Buying any capital equipment such as a Weld Camera usually involves making a business case for the investment. Using internal rate of return (IRR) and other financial metrics, the investment is compared against competing capital investments.
In this first installment of our series on How to Justify the Cost of a Weld Camera, we explore the cost savings realized by the decrease in welding defects when Weld Cameras with the proper technology are used.
A Weld Camera with High Dynamic Range imaging capability, such as the Xiris XVC-O, significantly improves the visibility of the welding process, reducing scrap and rework costs due to defective welds. If the Weld Camera’s images provide good detail of the weld while it is happening, then better welding processes result, avoiding the need to rework the weldment by grinding off spatter, chipping off slag, grinding welds down, or even having to re-do the weld.
Reduced Scrap Volume
Reduced scrap volume is especially important in high-volume production environments where direct material costs are a major variable cost. When manufacturing processes get out of control, common trial-and-error solutions typically prolong the time needed to correct the process. The result is high wastage and repair costs.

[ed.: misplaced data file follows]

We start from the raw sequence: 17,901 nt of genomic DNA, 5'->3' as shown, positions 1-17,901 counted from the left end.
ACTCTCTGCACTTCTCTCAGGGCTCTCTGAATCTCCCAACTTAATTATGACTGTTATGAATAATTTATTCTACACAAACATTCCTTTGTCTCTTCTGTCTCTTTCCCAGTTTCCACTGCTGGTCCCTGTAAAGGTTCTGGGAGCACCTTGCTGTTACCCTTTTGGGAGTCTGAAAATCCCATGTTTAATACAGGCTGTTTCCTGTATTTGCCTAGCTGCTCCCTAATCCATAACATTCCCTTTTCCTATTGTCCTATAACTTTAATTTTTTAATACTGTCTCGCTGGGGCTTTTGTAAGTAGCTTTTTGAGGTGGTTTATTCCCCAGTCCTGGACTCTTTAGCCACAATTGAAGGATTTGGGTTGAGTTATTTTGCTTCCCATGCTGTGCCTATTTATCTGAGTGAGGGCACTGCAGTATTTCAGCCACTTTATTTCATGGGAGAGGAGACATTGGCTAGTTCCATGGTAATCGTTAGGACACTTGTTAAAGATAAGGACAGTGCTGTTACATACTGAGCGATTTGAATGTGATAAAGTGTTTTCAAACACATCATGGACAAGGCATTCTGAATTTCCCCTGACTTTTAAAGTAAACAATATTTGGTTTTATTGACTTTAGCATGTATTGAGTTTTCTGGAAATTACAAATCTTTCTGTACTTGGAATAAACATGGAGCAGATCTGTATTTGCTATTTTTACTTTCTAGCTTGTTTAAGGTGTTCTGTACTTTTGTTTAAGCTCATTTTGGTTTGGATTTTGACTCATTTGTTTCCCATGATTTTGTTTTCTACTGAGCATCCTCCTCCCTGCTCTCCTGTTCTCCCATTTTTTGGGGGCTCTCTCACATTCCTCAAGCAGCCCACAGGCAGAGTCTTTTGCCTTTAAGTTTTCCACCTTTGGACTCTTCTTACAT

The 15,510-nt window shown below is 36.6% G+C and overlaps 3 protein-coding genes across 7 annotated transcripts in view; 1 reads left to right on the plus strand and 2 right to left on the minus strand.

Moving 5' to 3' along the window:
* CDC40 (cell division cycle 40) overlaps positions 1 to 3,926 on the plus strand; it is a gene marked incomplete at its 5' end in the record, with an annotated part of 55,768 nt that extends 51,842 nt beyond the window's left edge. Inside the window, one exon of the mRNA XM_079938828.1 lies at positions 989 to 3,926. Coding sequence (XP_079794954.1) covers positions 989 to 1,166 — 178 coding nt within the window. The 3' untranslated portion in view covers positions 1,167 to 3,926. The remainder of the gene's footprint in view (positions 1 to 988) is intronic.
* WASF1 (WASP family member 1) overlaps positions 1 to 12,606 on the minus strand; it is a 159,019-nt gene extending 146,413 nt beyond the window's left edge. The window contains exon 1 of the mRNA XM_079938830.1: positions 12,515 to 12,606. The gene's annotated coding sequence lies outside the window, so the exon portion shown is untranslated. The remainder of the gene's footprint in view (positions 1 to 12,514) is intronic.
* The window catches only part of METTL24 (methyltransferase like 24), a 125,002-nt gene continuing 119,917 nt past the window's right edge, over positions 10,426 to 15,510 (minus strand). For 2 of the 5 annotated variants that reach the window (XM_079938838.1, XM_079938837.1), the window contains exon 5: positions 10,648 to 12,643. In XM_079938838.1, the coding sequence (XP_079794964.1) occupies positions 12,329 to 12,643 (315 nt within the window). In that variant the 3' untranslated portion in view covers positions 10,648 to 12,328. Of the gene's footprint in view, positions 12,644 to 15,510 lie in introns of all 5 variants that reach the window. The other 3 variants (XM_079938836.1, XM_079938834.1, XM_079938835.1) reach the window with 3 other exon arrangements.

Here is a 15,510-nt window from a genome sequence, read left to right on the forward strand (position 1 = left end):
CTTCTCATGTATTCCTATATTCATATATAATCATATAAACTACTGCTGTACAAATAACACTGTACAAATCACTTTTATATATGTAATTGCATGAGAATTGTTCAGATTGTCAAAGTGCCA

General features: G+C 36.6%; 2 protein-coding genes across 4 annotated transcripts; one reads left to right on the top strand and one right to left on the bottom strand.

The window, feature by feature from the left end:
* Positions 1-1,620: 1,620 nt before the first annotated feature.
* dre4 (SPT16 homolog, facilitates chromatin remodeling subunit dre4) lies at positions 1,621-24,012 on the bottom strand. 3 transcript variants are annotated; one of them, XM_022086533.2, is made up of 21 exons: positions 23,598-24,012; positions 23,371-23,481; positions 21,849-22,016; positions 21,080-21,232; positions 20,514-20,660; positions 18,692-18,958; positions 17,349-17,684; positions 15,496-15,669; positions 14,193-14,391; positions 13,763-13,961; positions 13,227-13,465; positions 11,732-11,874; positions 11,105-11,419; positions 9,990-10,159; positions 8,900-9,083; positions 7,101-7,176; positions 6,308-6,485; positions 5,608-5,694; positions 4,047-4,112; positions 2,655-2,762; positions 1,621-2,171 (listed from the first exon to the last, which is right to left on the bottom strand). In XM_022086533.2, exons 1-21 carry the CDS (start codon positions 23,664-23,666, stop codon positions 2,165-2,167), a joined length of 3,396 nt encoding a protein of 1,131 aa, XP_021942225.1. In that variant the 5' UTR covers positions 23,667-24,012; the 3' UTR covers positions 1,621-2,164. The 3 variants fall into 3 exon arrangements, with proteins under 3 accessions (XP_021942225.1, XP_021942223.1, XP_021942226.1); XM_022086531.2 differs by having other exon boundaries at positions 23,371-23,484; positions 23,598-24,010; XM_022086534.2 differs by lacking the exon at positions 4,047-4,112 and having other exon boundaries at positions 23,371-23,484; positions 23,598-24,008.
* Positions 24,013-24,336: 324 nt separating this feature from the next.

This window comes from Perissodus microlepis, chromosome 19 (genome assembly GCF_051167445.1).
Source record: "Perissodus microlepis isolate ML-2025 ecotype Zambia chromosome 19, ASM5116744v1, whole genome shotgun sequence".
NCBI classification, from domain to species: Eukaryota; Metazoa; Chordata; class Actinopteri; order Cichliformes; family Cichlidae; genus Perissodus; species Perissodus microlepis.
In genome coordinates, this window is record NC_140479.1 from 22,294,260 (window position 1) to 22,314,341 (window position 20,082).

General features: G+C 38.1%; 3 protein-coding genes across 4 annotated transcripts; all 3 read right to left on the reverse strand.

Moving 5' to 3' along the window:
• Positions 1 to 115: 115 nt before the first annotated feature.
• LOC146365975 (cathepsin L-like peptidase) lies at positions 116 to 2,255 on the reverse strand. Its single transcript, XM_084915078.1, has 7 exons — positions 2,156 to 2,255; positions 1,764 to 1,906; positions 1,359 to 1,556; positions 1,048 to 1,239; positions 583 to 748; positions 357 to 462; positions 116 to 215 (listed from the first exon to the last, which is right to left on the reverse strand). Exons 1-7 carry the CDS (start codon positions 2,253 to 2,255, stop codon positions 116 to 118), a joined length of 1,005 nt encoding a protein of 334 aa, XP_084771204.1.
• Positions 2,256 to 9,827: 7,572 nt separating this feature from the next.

Reduced Product Returns and Rework
As a monitoring tool, the XVC-O Weld Camera system contributes substantially to factory containment schemes for flawed product. Continuous monitoring of a weld process by an operator assures real-time alerts for recurring weld quality concerns—such as shielding-gas problems, wire-feeding trouble, and misalignment of weld head to weld seam—that can lead to costly product returns and rework.
When product is returned, the producer must bear the cost of reworking to improve quality to the customer's level of expectation, or the product must be scrapped. In addition, extra charges for shipping and handling are incurred, damage-control visits to the customer plant may be required, and administrative costs accumulate.
Using a Weld Camera capable of producing high-quality weld images for continuous monitoring can reduce the costs of wasted material, rework, and other expense due to defective welds.